Divorce can certainly be expensive financially, but no matter how successful the person is, the highest costs are usually emotional and psychological. It is essential to begin the healing process to avoid snowball effects upon physical and mental health, business decisions and the genuine ability to show up and proficiently run your life and business.
Getting through a divorce involves rewiring the body, mind and spirit; the deep work is personal and requires effort before differences can be felt and seen. There is no set time frame for the work, and it often involves guidance, but it usually gets easier with time and commitment.
Here are five ways to begin the healing journey and create a new life after divorce.
Whether you are good at putting yourself first or not, this tool may feel different when related to divorce. Since divorce is a trauma, it can come with many feelings, like sadness, regret, anger, frustration and even anxiety or depression. When lawyers are involved, these feelings can be magnified if the split becomes contentious.
During this time, it is imperative to make time for yourself, away from work and responsibilities. This can be as simple as waking up 20 minutes early to meditate, go on a run, take a walk in nature or whatever makes you feel grounded. Learn to spend this "me" time alone, without a phone or electronic devices, to establish and deepen feelings of self-love.
Do not fear being alone, as it genuinely allows tuning into feelings and sensations to get to know yourself and create your new life. By making an effort to take time for yourself to grow and heal, the personal costs stirred by emotions and your mental state will be minimized.
Letting go is diving deep into whether negativity is blocking one's ability to live the best life. By surrendering the connection with people, beliefs, ideals and behaviors that do not elevate personal happiness, we can focus our choices on creating a more fulfilling life.
This involves tweaking the mindset to understand that culture, religion and society often negatively portray divorce and that we do not have to subscribe to these beliefs. It is important to recognize that many of these false "truths" have been ingrained into our own belief systems since we were children.
True happiness means not focusing on how others or the "rules" dictate how life should be lived but instead learning to trust what comes from the heart. Once we learn to be governed by our own intuition and desires, we lessen the costs of divorce in multiple ways.
Although many of us feel we can figure everything out by ourselves, the fact is that support systems are a basic necessity to existence, especially during divorce. Finding the right people on which to rely is paramount to happiness, allows for successful healing and lessens the non-financial costs of divorce by helping to boost the inner strength and focus on the self. However, often humans have the wrong people in their support networks, so a big part of the journey is discovering which people will lift you and celebrate your decisions instead of telling you how they believe your life should be lived.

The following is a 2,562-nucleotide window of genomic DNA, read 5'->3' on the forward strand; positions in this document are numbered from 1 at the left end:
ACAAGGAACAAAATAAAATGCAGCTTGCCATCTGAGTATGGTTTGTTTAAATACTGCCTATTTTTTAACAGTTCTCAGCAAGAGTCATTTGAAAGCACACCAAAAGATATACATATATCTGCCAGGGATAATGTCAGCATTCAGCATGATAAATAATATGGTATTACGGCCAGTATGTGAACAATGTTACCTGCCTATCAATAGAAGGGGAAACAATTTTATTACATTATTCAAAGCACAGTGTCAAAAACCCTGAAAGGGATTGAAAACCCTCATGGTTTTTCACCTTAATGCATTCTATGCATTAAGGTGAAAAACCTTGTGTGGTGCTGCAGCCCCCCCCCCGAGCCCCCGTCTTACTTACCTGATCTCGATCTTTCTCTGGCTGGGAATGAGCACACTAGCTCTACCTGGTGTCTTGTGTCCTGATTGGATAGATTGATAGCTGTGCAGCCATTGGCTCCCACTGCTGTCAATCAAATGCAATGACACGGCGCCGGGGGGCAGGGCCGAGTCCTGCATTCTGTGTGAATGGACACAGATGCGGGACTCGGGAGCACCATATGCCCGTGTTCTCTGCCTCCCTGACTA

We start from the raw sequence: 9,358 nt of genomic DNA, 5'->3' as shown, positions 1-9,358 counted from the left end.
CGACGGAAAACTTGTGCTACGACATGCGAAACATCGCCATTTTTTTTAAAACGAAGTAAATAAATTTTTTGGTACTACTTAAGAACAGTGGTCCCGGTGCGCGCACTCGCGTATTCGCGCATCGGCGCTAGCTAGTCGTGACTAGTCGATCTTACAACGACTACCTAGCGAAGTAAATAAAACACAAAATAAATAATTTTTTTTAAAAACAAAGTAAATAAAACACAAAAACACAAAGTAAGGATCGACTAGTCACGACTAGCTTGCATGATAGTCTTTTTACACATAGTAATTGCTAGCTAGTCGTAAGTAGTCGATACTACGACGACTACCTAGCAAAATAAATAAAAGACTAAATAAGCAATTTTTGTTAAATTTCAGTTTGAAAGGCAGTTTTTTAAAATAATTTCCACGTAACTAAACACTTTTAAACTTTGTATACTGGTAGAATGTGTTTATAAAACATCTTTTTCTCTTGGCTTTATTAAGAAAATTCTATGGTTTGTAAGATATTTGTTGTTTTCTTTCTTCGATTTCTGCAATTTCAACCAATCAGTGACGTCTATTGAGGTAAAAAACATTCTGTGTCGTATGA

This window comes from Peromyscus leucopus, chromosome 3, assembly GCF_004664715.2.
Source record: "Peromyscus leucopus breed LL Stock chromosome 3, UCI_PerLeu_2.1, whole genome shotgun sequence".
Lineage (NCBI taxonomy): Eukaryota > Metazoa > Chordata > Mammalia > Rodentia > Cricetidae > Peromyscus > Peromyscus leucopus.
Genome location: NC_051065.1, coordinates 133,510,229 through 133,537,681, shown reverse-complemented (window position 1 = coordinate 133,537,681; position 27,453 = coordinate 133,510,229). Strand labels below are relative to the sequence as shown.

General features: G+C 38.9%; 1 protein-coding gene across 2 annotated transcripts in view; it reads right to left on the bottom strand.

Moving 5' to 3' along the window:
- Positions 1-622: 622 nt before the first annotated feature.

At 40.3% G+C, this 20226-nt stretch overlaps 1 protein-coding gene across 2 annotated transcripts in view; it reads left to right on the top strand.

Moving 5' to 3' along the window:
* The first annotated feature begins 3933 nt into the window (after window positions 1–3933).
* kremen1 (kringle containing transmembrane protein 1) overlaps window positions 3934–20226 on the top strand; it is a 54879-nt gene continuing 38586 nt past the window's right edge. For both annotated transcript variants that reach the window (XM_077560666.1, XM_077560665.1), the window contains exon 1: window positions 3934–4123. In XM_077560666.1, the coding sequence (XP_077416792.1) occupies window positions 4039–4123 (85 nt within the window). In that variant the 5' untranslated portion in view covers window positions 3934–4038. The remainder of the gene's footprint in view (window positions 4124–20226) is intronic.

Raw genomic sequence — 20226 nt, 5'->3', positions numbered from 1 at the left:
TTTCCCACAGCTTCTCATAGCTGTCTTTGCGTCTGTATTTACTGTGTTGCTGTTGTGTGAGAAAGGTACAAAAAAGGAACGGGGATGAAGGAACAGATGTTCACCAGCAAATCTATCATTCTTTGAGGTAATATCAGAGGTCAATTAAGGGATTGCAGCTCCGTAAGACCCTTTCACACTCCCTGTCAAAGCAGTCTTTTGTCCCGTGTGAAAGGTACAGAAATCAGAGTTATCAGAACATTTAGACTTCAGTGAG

Granted, there are always people who want to offer support but may not see things in a positive light, and some who are incapable of letting others make their own decisions (such as family members who come from older generational mindsets), but it IS possible to keep these people in the support network as long as boundaries are set. The key is finding like-minded people to form the backbone of your support team.
When most people think of forgiveness in divorce, it involves forgiving an ex- or soon-to-be ex-spouse, which is necessary to prevent falling into a victim state, full of blame and shame. The victim mindset brings our energy and self-worth down and thus is a high cost of divorce. It cannot promote healing because thoughts are controlled by negative perceptions and emotions instead of positive ones.
The other aspect of forgiveness comes from forgiving the self, which tends to be more difficult. Part of this work involves letting go, as discussed above; it is important to understand that we are not bad, wrong or immoral for getting divorced. Not only is forgiving oneself an act of self-love, but it helps prevent undesirable emotional and psychological tolls and leads instead to personal growth.
Our bodies are our temples, and although we've all heard and understand this concept, it is especially true when it comes to getting through divorce. Many studies show trauma can affect bodies physically and mentally/emotionally. These problems can exacerbate disease, pain and other health complications, so staying healthy and exercising during the difficult times, even when it feels impossible to motivate, is a necessary part of healing. Staying healthy also prevents the non-financial costs of divorce from piling up, enabling the discovery of a blissful new life.
Addiction is also heightened when dealing with divorce, making it necessary to curb habits like drinking, binge eating or taking drugs to alleviate emotions that may be difficult to control. Finding time to ground oneself and make healthy choices not only keeps our bodies clean but also affects our mental state and the spirit — our inner compass. These steps to good health can provide clarity toward creating a new life post-divorce; what we imagine is easier to achieve.
The ideas mentioned in this article encompass only part of the divorce healing process, and there are many other tools to utilize. The most important concept is to understand that finding a new life and happiness after divorce IS possible by committing to healing, thereby preventing the personal costs of divorce from escalating. With a little guidance, there is no limit to what can be achieved.